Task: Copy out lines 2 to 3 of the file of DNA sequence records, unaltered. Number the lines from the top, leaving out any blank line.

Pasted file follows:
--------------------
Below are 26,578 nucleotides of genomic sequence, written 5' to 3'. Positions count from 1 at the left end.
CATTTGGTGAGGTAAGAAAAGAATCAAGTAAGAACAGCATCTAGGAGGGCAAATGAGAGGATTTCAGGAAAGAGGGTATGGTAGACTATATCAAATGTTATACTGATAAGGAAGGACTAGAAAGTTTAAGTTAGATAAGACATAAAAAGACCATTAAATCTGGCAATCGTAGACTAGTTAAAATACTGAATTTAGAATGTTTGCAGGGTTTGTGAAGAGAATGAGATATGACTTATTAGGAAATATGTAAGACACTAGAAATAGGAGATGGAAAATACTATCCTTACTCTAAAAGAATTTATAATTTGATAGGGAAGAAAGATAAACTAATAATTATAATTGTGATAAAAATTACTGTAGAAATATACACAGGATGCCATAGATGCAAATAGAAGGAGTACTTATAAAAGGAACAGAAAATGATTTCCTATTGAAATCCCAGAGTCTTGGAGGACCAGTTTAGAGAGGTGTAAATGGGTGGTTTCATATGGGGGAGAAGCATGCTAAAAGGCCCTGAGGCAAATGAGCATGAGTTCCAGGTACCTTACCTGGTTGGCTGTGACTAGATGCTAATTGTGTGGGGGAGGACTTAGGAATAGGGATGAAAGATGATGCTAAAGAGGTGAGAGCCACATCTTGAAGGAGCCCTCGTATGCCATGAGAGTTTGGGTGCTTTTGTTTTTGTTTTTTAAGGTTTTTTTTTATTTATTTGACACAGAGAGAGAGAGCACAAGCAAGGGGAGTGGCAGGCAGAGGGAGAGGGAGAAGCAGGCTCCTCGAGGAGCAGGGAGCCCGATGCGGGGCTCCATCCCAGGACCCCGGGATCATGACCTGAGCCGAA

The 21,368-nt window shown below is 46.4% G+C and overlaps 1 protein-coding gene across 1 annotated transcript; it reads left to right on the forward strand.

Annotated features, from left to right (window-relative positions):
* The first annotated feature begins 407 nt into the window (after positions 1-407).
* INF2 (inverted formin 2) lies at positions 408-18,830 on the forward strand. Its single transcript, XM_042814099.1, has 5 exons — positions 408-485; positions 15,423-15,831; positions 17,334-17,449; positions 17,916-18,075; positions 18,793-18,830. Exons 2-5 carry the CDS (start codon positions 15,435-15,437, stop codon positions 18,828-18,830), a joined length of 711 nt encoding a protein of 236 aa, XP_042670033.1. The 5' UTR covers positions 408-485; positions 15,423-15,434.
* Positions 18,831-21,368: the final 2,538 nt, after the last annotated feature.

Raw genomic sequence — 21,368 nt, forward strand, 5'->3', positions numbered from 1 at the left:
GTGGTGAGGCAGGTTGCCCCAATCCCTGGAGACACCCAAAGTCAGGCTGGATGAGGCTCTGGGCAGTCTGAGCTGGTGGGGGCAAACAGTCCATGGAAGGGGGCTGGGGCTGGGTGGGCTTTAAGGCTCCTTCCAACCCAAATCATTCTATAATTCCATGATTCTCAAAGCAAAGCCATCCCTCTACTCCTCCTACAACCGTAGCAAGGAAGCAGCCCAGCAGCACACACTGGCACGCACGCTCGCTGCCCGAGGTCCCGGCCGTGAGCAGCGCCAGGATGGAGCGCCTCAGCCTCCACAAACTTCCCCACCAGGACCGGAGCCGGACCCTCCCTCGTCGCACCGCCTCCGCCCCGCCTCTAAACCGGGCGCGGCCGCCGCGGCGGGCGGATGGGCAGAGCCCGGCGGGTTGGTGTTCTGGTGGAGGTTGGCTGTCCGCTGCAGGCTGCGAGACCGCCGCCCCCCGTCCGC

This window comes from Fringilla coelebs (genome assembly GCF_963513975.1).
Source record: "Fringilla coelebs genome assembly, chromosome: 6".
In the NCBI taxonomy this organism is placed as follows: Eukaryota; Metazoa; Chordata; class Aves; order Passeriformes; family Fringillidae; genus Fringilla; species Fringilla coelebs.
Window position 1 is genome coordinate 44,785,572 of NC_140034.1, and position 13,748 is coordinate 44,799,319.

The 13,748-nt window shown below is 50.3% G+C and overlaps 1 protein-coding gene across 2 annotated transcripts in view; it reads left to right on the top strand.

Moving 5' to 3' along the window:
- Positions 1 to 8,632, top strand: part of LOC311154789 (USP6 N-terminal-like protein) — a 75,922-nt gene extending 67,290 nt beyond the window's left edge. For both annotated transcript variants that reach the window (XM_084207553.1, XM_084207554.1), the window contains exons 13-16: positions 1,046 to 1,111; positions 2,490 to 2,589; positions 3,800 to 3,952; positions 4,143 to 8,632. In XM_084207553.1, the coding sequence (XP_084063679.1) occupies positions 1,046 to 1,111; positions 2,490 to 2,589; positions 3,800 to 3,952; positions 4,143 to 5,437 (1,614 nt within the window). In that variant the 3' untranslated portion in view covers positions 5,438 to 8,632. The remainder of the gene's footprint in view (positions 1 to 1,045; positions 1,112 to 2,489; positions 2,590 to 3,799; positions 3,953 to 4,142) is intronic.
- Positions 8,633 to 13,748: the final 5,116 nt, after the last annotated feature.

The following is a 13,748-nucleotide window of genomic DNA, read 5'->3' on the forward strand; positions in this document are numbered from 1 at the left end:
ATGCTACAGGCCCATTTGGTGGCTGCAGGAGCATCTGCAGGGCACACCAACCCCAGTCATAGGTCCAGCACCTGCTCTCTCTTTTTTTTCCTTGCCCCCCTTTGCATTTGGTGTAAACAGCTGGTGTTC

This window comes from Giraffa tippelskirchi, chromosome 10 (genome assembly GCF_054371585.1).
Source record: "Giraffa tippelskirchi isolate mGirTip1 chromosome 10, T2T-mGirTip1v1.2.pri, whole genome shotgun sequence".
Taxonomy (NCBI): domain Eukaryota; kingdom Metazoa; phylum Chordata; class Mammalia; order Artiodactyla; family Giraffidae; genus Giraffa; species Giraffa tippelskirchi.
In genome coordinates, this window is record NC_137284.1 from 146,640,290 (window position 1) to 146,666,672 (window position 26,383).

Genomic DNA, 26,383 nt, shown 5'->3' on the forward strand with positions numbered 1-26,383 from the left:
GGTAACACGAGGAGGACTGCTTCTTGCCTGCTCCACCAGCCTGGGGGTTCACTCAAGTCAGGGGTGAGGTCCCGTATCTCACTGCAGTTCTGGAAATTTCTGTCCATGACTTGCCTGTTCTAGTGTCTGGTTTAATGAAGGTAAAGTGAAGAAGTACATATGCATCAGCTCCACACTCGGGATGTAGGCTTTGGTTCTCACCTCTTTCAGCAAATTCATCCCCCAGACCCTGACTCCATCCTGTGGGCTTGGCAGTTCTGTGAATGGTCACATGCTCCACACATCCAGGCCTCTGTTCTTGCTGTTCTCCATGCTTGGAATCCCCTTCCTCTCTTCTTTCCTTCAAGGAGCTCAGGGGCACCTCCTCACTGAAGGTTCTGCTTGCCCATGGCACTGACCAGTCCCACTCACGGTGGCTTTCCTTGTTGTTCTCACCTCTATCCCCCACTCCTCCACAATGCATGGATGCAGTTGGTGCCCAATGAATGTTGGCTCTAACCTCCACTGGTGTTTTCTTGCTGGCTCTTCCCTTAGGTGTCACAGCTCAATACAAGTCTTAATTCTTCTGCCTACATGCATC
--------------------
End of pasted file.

CATTTGGTGAGGTAAGAAAAGAATCAAGTAAGAACAGCATCTAGGAGGGCAAATGAGAGGATTTCAGGAAAGAGGGTATGGTAGACTATATCAAATGTTATACTGATAAGGAAGGACTAGAAAGTTTAAGTTAGATAAGACATAAAAAGACCATTAAATCTGGCAATCGTAGACTAGTTAAAATACTGAATTTAGAATGTTTGCAGGGTTTGTGAAGAGAATGAGATATGACTTATTAGGAAATATGTAAGACACTAGAAATAGGAGATGGAAAATACTATCCTTACTCTAAAAGAATTTATAATTTGATAGGGAAGAAAGATAAACTAATAATTATAATTGTGATAAAAATTACTGTAGAAATATACACAGGATGCCATAGATGCAAATAGAAGGAGTACTTATAAAAGGAACAGAAAATGATTTCCTATTGAAATCCCAGAGTCTTGGAGGACCAGTTTAGAGAGGTGTAAATGGGTGGTTTCATATGGGGGAGAAGCATGCTAAAAGGCCCTGAGGCAAATGAGCATGAGTTCCAGGTACCTTACCTGGTTGGCTGTGACTAGATGCTAATTGTGTGGGGGAGGACTTAGGAATAGGGATGAAAGATGATGCTAAAGAGGTGAGAGCCACATCTTGAAGGAGCCCTCGTATGCCATGAGAGTTTGGGTGCTTTTGTTTTTGTTTTTTAAGGTTTTTTTTTATTTATTTGACACAGAGAGAGAGAGCACAAGCAAGGGGAGTGGCAGGCAGAGGGAGAGGGAGAAGCAGGCTCCTCGAGGAGCAGGGAGCCCGATGCGGGGCTCCATCCCAGGACCCCGGGATCATGACCTGAGCCGAA

The 21,368-nt window shown below is 46.4% G+C and overlaps 1 protein-coding gene across 1 annotated transcript; it reads left to right on the forward strand.